Sen. Rand Paul, R-Ky., lost a vote Thursday on his effort to allow people to have a gun on their persons or in their vehicles while on Postal Service property as long they conform to state and local gun laws.
“What we don’t want is people to be caught up inadvertently who are trying to obey the law, and then all of a sudden are going to jail for something they never intended to do wrong and which is perfectly legal by their state law,” Paul said at Thursday’s meeting of the Senate Homeland Security and Governmental Affairs Committee.
His effort came in response to a federal court decision last summer that struck down a rule that bars firearms on Postal Service property. The Postal Service is appealing that court decision.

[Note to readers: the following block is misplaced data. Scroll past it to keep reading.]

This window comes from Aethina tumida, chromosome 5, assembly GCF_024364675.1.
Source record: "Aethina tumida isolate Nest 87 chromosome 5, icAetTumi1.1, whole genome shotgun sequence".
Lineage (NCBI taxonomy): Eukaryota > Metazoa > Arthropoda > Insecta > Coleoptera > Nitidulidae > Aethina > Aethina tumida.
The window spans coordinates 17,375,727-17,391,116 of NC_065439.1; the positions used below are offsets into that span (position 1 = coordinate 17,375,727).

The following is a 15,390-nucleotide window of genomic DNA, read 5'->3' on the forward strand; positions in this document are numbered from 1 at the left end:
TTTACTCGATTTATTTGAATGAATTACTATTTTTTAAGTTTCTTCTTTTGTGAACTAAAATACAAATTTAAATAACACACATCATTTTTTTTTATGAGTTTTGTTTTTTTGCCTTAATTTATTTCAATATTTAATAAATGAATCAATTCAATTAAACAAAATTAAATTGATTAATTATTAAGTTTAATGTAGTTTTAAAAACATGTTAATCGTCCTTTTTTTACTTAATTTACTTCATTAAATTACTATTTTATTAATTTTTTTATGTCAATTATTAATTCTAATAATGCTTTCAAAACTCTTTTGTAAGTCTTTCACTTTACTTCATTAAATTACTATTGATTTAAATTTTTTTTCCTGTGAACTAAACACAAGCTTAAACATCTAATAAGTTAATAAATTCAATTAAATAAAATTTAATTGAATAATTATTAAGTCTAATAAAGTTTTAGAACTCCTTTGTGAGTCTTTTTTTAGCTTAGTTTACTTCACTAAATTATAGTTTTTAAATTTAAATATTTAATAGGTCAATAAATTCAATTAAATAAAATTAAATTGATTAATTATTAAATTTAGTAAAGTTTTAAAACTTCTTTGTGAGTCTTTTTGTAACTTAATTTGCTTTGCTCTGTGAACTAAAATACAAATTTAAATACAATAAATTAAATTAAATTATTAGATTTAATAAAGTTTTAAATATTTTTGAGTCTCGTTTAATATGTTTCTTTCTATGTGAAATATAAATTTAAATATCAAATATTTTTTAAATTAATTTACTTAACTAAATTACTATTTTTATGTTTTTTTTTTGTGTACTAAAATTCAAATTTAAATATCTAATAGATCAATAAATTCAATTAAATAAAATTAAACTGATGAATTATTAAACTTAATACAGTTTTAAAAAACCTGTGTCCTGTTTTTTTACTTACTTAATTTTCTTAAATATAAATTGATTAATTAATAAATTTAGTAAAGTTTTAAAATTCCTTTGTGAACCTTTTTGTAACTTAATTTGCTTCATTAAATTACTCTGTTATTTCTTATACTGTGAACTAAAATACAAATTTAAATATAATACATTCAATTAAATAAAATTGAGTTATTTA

Some Democrats on the committee accused Paul of playing election-year politics.
“This about politics, it’s about 100 percent politics,” said Sen. Jon Tester of Montana. “This is about … what kind of ads are going to be available to be run and how the record will be distorted in those ads.”
After procedural maneuvering, Sen. Mark Begich, D-Alaska, got a vote on a separate amendment to allow people to have guns in the parking lot of a post office, but not in a post office itself.
Three Democrats in potentially close re-election races this November, Begich, Sen. Mark Pryor of Arkansas, and Sen. Mary Landrieu of Landrieu, all voted against Paul’s amendment and for Begich’s amendment.